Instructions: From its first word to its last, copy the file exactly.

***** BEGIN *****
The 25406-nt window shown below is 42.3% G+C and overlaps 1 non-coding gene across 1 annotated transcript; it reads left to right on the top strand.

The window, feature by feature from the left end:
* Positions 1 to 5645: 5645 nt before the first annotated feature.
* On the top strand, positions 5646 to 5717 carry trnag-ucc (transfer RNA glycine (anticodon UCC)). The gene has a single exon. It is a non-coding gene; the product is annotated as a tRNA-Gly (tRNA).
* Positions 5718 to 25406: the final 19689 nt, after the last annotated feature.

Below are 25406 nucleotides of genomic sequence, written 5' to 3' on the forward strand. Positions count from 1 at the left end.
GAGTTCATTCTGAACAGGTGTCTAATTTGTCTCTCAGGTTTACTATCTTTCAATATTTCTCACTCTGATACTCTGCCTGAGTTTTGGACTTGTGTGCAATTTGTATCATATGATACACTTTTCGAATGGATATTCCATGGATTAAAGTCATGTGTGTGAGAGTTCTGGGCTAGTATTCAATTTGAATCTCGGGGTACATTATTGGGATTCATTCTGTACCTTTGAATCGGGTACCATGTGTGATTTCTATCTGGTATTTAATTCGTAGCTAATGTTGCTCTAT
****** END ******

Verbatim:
The 25406-nt window shown below is 42.3% G+C and overlaps 1 non-coding gene across 1 annotated transcript; it reads left to right on the top strand.

The window, feature by feature from the left end:
* Positions 1 to 5645: 5645 nt before the first annotated feature.
* On the top strand, positions 5646 to 5717 carry trnag-ucc (transfer RNA glycine (anticodon UCC)). The gene has a single exon. It is a non-coding gene; the product is annotated as a tRNA-Gly (tRNA).
* Positions 5718 to 25406: the final 19689 nt, after the last annotated feature.

Below are 25406 nucleotides of genomic sequence, written 5' to 3' on the forward strand. Positions count from 1 at the left end.
GAGTTCATTCTGAACAGGTGTCTAATTTGTCTCTCAGGTTTACTATCTTTCAATATTTCTCACTCTGATACTCTGCCTGAGTTTTGGACTTGTGTGCAATTTGTATCATATGATACACTTTTCGAATGGATATTCCATGGATTAAAGTCATGTGTGTGAGAGTTCTGGGCTAGTATTCAATTTGAATCTCGGGGTACATTATTGGGATTCATTCTGTACCTTTGAATCGGGTACCATGTGTGATTTCTATCTGGTATTTAATTCGTAGCTAATGTTGCTCTAT